27Quadratic Probing - Example Table Size is 11 (0..10)Hash Function: h(x) = x mod 11Insert keys:20 mod 11 = 930 mod 11 = 82 mod 11 = 213 mod 11 = 2 2+12=325 mod 11 = 3 3+12=424 mod 11 = 2 2+12, 2+22=610 mod 11 = 109 mod 11 = 9 9+12, 9+22 mod 11,9+32 mod 11 =7123134255624798302010
28not all hash table slots will be on the probe sequence Using p(K, i) = i2 gives particularly inconsistent resultsIf all slots on that cycle happen to be full, this means that the record cannot be inserted at all!
29Double Hashing P = (1 + P) mod TABLE_SIZE increment P, not by a constant but by an amount that depends on the Key. P = (1 + P) mod TABLE_SIZEP = (P + INCREMENT(Key)) mod TABLE_SIZE
30Double Hashing - Example P = (P + INCR(Key)) mod TABLE_SIZESuppose INCR(Key) = 1 + (Key mod 7)Adding 1 guarantees it is never 0!Insert 15, 17, 8:
31Insert 35:P = H(35) = 5.P = (5 + ( mod 7)) mod 10 = 6.Insert 25:P = H(25) = 5.P = (5 + ( mod 7)) mod 10 = 0
3210321495867Let’s try!Insert 75:P = (P + INCR(Key)) mod TABLE_SIZESuppose INCR(Key) = 1 + (Key mod 7)
33Chaining/Separate Chaining uses an array as the primary hash tablean array of lists of entries
34Chaining nil nil nil : nil One way to handle collision is to store the collided records in a linked list. The array now stores pointers to such lists. If no key maps to a certain hash value, that array entry points to nil.1nil2nil34nil5:Key:name: tomscore: 73HASHMAXnil
37is a collision resolution method that Coalesced Hashingis a collision resolution method thatuses pointers to connect the elements of a synonymchain.A hybrid of separate chaining and open addressing.Linked lists within the hash table handle collisions.This strategy is effective, efficient and very easy toimplement.
42TOMBSTONE DELETION Deleting a record must not hinder later searches. The search process must still pass through the newly emptied slot to reach records whose probe sequence passed through this slot. It should not mark the slot as empty.Freed slot should be available to a future insertion.TOMBSTONE
45Perfect Hash Functions Quick to computeDistributes keys uniformly throughout the tableVery rare(birthday paradox)No collisionsPerfect hash functions are rare.
46A Perfect Hash Function for Strings R. J. Cichelli gave an algorithm for finding perfect hash functions for strings.He proposes the hash function:h(s)=size+g(s.charAt(0))+g(s.charAt(size-1))%nwhere size = s.length().The function g is to be constructed so that h(s) is uniquefor each string s.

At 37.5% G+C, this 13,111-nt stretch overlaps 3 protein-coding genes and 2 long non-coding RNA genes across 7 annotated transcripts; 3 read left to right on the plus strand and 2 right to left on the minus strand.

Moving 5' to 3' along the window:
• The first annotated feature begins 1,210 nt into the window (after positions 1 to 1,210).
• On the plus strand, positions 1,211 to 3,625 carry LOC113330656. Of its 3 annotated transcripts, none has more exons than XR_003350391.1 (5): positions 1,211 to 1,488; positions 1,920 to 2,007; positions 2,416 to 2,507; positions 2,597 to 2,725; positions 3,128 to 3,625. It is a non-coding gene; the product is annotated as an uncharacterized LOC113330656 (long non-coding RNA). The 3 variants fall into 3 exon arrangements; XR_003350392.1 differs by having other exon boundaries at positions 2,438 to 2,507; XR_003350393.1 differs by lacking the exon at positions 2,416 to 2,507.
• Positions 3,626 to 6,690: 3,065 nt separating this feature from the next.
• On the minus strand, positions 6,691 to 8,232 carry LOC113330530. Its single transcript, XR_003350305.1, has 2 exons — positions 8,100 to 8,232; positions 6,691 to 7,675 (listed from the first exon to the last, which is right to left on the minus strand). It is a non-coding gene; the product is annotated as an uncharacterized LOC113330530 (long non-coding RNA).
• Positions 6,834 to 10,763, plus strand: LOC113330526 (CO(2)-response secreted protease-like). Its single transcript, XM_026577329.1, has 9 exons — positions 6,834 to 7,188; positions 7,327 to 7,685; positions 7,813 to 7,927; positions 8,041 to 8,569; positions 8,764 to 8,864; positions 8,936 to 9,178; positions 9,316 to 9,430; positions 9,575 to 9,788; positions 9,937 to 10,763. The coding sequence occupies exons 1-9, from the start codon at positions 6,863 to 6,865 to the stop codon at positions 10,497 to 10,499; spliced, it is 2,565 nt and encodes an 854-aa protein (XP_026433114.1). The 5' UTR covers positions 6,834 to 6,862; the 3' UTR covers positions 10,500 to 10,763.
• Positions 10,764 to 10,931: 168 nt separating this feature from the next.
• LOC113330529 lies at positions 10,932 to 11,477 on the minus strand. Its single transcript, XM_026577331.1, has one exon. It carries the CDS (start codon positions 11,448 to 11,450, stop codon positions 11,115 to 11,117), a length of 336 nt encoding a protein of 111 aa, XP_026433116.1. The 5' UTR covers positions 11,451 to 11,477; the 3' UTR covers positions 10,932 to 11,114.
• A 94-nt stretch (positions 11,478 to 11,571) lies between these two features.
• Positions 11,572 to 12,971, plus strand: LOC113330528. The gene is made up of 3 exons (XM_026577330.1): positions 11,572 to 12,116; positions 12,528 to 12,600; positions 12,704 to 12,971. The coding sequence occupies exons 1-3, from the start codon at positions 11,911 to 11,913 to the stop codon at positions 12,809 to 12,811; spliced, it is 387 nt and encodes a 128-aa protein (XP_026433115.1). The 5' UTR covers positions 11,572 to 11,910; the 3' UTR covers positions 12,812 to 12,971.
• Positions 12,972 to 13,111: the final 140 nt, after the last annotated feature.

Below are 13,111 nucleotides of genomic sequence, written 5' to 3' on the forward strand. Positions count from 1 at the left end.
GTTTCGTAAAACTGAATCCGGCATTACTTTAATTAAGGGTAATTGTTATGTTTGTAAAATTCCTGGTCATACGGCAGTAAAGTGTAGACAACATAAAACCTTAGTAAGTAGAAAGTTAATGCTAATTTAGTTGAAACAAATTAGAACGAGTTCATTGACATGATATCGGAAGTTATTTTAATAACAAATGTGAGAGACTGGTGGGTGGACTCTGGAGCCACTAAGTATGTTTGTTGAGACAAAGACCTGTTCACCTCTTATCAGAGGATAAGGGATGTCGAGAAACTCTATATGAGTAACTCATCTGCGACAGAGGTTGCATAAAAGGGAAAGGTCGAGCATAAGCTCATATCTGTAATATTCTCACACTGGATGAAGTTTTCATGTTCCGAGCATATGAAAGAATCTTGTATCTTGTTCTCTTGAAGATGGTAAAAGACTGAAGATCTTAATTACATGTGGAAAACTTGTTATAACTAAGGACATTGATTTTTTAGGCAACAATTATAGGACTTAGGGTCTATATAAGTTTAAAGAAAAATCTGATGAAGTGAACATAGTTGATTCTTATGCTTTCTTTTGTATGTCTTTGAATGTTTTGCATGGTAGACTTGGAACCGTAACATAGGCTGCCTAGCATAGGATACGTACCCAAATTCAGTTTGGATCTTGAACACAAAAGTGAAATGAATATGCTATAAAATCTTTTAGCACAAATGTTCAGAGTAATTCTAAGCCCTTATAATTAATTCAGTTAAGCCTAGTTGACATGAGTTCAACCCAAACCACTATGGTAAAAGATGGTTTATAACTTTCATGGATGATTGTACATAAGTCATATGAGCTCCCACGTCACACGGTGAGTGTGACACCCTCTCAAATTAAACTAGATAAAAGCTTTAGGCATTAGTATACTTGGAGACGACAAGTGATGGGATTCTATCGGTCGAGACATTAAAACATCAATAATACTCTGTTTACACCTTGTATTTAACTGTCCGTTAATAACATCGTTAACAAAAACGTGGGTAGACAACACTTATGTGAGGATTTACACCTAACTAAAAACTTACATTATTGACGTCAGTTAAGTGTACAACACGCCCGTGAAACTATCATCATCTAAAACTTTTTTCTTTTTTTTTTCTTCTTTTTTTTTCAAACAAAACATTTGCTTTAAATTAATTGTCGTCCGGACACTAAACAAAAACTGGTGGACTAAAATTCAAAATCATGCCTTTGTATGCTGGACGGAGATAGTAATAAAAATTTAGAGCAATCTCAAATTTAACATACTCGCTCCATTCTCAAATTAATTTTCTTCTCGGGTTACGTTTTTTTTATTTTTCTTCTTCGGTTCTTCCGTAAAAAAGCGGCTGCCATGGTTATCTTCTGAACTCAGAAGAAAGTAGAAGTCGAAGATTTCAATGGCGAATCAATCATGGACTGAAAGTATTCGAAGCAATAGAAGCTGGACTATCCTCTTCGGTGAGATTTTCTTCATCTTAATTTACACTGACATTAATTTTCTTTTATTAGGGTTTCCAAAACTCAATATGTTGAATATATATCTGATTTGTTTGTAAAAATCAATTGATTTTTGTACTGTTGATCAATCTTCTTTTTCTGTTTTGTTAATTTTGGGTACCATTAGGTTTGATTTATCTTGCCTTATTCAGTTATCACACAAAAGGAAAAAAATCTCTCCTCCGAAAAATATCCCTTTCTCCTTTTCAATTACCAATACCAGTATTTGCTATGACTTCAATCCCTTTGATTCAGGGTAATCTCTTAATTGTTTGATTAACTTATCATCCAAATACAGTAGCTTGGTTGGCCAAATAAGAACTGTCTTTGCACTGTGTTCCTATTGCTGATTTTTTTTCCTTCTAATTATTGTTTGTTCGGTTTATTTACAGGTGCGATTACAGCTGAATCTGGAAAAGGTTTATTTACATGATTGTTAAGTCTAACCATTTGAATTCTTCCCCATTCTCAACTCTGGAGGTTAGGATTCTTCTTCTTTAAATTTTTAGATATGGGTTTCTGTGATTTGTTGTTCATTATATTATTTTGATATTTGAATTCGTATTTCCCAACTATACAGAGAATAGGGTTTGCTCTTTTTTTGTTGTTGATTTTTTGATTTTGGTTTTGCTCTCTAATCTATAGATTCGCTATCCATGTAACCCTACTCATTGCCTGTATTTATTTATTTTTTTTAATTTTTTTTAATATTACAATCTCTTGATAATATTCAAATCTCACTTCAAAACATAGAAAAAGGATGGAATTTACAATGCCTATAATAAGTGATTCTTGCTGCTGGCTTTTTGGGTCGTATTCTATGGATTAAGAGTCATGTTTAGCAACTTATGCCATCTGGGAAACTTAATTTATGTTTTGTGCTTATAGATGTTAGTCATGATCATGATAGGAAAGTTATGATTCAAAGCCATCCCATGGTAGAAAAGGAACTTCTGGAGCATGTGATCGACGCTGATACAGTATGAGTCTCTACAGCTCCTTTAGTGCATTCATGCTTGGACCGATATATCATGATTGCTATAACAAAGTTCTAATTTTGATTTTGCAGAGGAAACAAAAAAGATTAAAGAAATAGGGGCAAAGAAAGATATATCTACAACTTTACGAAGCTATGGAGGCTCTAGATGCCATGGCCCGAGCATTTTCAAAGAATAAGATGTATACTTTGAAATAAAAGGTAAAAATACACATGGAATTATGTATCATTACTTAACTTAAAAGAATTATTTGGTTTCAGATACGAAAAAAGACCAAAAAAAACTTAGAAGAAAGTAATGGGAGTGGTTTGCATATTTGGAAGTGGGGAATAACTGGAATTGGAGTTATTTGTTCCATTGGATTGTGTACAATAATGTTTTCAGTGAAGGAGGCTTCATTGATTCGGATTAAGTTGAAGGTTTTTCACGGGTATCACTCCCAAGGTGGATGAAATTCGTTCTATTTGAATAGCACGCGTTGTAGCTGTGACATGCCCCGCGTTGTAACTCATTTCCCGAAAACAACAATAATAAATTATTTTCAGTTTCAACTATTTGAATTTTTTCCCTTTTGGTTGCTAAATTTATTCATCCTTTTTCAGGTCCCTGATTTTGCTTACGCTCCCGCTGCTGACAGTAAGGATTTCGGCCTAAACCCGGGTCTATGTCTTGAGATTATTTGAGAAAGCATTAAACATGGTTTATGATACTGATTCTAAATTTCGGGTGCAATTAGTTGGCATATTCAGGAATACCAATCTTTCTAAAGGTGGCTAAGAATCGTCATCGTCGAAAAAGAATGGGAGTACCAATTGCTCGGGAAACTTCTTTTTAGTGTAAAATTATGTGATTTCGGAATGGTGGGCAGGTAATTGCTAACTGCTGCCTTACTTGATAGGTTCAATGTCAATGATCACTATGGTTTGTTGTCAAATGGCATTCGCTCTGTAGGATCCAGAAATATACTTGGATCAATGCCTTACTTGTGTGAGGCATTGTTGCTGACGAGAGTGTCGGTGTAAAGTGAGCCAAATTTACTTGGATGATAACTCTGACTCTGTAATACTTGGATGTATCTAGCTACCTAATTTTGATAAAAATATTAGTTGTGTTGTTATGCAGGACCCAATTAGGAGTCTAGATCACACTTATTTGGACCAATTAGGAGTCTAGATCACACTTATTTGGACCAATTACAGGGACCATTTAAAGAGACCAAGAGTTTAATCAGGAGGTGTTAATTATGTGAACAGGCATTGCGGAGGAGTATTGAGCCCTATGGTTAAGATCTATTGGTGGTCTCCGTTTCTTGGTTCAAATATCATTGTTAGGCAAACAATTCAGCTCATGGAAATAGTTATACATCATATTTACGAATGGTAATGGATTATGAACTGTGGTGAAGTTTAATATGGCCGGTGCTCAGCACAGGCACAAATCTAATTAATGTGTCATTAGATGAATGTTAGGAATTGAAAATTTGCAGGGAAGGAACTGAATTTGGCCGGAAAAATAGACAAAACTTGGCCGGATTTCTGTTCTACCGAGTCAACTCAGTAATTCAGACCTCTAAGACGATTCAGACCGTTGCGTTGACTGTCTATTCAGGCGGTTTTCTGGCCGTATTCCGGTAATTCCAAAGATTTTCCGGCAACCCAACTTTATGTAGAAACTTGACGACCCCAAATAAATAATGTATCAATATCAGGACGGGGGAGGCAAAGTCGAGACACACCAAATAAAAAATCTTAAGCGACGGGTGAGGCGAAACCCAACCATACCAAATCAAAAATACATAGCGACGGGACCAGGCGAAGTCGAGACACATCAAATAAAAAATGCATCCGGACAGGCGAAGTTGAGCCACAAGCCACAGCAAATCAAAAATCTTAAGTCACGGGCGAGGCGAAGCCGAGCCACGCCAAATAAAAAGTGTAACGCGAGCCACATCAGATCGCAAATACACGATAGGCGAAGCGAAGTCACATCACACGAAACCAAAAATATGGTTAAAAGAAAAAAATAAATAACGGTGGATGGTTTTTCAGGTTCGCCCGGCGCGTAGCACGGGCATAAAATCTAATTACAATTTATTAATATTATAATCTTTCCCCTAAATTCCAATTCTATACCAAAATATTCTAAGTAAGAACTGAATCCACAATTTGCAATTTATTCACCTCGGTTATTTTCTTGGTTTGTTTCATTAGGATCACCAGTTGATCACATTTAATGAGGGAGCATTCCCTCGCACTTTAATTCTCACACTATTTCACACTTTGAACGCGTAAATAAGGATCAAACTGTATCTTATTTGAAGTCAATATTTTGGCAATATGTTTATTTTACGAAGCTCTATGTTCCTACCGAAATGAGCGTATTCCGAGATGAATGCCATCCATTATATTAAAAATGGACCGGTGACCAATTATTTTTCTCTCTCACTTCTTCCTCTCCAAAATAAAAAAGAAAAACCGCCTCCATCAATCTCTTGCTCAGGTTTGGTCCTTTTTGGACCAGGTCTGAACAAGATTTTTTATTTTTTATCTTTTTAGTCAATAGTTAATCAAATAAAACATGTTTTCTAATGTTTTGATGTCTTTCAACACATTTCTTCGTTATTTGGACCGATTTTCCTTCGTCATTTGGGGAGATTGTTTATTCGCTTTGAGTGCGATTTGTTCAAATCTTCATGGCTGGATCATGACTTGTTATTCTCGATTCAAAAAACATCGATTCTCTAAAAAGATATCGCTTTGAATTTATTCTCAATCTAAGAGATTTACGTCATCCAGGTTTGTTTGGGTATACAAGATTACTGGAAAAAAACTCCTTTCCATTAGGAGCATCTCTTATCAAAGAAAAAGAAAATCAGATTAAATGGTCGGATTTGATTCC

51Example 1: Illustrating Perfect Hashing Use Cichelli's algorithm to build a minimal perfect hashfunction for the following nine strings:DODOWNTOELSEENDIFINTYPEVARWITH
52Example 1: SolutionFor Step 1 in the algorithm, we find the frequencies of thefirst and last letter of each word to find:D O E I F N T V R W HNext we find the sum of the first and last letter of each word:DO=5(D+0=3+2), DOWNTO=5, ELSE = 8, END=7,IF=3, IN=3, TYPE=5, VAR=2,WITH=2Sorting the keywords in decreasing frequency yields:ELSE END DOWNTO DO TYPE IN IF VAR WITHWe are now at step 5 of the algorithm, the heart of the algorithm. We try the words in frequency order:
53Example 1: Cichelli's Method (cont'd) s = ELSE g(E)=0 h(s)= s.length()+g(E)+g(E)=4s = END g(D)=0 h(s)= s.length()+g(E)+g(D)=3s = DOWNTO g(O)=0 h(s)= s.length()+g(D)+g(O)=6s = DO h(s)= s.length()+g(D)+g(O)=2s = TYPE g(T)=0 h(s)= s.length()+g(T)+g(E)=4*s = TYPE g(T)=1 h(s)= s.length()+g(T)+g(E)=5s = IN g(I)=0,g(N)=0 h(s)=s.length()+g(I)+g(N)=2*s = IN g(I)=1,g(N)=0 h(s)=s.length()+g(I)+g(N)=3*s = IN g(I)=2,g(N)=0 h(s)=s.length()+g(I)+g(N)=4*s = IN g(I)=3,g(N)=0 h(s)=s.length()+g(I)+g(N)=5*s = IN g(I)=3,g(N)=1 h(s)=s.length()+g(I)+g(N)=6*s = IN g(I)=3,g(N)=2 h(s)=s.length()+g(I)+g(N)=7s = IF g(F)=0 h(s)=s.length()+g(I)+g(F)=5*s = IF g(F)=1 h(s)=s.length()+g(I)+g(F)=6*s = IF g(F)=2 hash(s)=s.length()+g(I)+g(F)=7*s = IF g(F)=3 h(s)=s.length()+g(I)+g(F)=8
54Example 1: Cichelli's Algorithm (cont'd) VARWITHDOENDELSETYPRDOWNTOINIFThe hash table above is fully occupied with empty slots.Note that if there are empty slots or there is a collision, then the g-value assignments are in error.
63Hash Table Usesdriver's license record'sInternet search enginestelephone book databaseselectronic library catalogsimplementing passwords for systems with multiple users. Hash Tables allow for a fast retrieval of the password which corresponds to a given username